To some historians the names Stockton and Darlington are indelibly linked with the early railways. Each, of course, has its separate history and we have a small group of maps for each. Though the towns gained in importance during the Industrial growth of the 19th century, they were already significant places. Here are the details. The index right should give you an idea of the areas covered by the maps.
The following maps in our Durham series cover Stockton. From the rural setting of Norton, where the tram terminated beside a village pond, the group moves southward to the busy centre of Stockton - with a population of over 50,000 by 1901 - and the many industries gathered around the Tees where Stockton meets Thornaby. Each map includes an introduction; most include extracts from a contemporary directory.
The following maps in our Durham series cover Darlington, a town which grew, under Quaker influence, into a major industrial centre and one of the leading railway towns of the 19th century. The North and West maps are double-sided to provide as much coverage as possible. For railway historians the main (Bank Top) station is on the Darlington South map, the railway works split between the Darlington and Darlington North maps.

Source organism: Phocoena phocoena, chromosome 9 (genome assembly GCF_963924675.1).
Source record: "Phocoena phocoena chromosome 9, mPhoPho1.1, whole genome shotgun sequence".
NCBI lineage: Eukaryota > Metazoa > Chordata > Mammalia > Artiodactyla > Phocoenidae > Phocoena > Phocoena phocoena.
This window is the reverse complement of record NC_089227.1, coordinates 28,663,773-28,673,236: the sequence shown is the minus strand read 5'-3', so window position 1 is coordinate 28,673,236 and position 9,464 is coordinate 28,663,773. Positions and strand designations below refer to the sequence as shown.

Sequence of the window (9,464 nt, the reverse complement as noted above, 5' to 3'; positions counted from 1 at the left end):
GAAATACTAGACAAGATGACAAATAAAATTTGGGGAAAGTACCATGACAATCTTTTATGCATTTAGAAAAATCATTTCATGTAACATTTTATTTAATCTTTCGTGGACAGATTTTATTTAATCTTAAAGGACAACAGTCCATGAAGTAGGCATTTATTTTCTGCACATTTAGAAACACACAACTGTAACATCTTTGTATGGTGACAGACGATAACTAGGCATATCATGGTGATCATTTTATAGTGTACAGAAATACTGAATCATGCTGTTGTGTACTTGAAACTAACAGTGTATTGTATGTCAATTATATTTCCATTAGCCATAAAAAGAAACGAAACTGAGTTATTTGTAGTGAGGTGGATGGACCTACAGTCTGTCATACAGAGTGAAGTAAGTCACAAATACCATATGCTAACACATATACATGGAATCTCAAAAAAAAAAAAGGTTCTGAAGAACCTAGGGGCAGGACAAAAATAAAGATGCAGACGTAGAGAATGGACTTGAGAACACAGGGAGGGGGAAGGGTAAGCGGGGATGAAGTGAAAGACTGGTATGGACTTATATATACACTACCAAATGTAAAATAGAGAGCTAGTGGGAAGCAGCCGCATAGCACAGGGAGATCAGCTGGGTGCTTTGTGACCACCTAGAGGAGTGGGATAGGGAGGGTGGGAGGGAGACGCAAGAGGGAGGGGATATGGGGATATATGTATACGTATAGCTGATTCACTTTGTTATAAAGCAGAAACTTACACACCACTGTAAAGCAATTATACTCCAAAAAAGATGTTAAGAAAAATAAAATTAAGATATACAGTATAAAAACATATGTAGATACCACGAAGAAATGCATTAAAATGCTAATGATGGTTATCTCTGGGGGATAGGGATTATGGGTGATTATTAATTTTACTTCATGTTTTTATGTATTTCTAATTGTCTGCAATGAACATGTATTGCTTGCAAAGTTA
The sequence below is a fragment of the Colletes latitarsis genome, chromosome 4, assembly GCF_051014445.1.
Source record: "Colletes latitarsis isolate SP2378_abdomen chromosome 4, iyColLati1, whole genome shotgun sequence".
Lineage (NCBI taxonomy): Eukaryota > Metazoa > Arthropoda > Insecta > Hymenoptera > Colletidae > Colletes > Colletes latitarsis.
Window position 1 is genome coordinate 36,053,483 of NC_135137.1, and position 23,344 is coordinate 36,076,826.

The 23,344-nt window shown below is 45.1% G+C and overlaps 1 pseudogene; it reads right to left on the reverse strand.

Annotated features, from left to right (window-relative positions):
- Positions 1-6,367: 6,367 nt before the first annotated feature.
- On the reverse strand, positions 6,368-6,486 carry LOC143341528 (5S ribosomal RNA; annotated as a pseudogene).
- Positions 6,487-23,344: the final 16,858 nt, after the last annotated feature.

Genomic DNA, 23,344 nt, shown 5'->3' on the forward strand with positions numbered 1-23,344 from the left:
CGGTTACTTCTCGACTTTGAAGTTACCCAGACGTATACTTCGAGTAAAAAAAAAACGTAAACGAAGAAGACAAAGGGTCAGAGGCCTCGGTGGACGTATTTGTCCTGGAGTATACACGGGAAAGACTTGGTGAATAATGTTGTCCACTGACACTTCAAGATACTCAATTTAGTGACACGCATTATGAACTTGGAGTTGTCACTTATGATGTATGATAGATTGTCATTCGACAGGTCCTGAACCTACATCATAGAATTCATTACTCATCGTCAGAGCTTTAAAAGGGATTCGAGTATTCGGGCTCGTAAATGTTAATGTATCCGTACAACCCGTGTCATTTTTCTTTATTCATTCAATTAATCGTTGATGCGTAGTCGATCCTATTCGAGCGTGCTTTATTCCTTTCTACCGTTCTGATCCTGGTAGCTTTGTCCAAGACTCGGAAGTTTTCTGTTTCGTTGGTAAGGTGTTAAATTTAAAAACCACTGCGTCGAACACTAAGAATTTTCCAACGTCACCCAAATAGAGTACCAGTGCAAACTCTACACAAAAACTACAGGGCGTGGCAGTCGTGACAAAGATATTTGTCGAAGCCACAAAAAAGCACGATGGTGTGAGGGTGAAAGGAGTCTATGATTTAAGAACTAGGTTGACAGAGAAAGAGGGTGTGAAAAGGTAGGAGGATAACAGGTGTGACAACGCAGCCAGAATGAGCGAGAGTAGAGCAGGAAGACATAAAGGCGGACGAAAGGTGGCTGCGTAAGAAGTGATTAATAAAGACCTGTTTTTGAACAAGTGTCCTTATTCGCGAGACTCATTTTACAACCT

Also available is a One Inch to the Mile Map, Sheet 33 Teesside 1895 which covers much of the area at a smaller scale. For details of our One Inch Maps visit the One Inch page.
Parts of the county are also covered in our small scale Inch to the Mile series. For further details visit the One Inch page.
Most maps in the Godfrey Edition are taken from the 25 inch to the mile map and reduced to about 15 inches to the mile. They cost just £ 3.00 each (Coloured editions £ 3.50). For a full list of English maps, return to the England page
You can order maps direct from our On-line Mapshop. They are also available from various local outlets.